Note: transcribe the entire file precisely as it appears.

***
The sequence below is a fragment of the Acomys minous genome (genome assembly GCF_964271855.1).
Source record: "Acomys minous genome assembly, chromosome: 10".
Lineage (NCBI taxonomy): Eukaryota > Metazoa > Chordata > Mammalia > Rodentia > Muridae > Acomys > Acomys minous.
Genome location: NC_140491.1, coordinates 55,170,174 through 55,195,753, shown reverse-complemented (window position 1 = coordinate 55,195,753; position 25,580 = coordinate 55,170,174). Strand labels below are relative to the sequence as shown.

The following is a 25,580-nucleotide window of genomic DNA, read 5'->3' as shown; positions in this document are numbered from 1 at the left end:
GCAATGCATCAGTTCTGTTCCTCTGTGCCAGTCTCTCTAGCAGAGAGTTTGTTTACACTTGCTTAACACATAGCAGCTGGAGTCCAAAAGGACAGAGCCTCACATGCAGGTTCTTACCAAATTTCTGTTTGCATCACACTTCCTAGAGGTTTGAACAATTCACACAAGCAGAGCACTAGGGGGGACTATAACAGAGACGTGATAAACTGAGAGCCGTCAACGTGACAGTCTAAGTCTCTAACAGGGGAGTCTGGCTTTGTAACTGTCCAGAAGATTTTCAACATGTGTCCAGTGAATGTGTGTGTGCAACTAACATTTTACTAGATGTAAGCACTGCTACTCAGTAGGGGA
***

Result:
The sequence below is a fragment of the Acomys minous genome (genome assembly GCF_964271855.1).
Source record: "Acomys minous genome assembly, chromosome: 10".
Lineage (NCBI taxonomy): Eukaryota > Metazoa > Chordata > Mammalia > Rodentia > Muridae > Acomys > Acomys minous.
Genome location: NC_140491.1, coordinates 55,170,174 through 55,195,753, shown reverse-complemented (window position 1 = coordinate 55,195,753; position 25,580 = coordinate 55,170,174). Strand labels below are relative to the sequence as shown.

The following is a 25,580-nucleotide window of genomic DNA, read 5'->3' as shown; positions in this document are numbered from 1 at the left end:
GCAATGCATCAGTTCTGTTCCTCTGTGCCAGTCTCTCTAGCAGAGAGTTTGTTTACACTTGCTTAACACATAGCAGCTGGAGTCCAAAAGGACAGAGCCTCACATGCAGGTTCTTACCAAATTTCTGTTTGCATCACACTTCCTAGAGGTTTGAACAATTCACACAAGCAGAGCACTAGGGGGGACTATAACAGAGACGTGATAAACTGAGAGCCGTCAACGTGACAGTCTAAGTCTCTAACAGGGGAGTCTGGCTTTGTAACTGTCCAGAAGATTTTCAACATGTGTCCAGTGAATGTGTGTGTGCAACTAACATTTTACTAGATGTAAGCACTGCTACTCAGTAGGGGA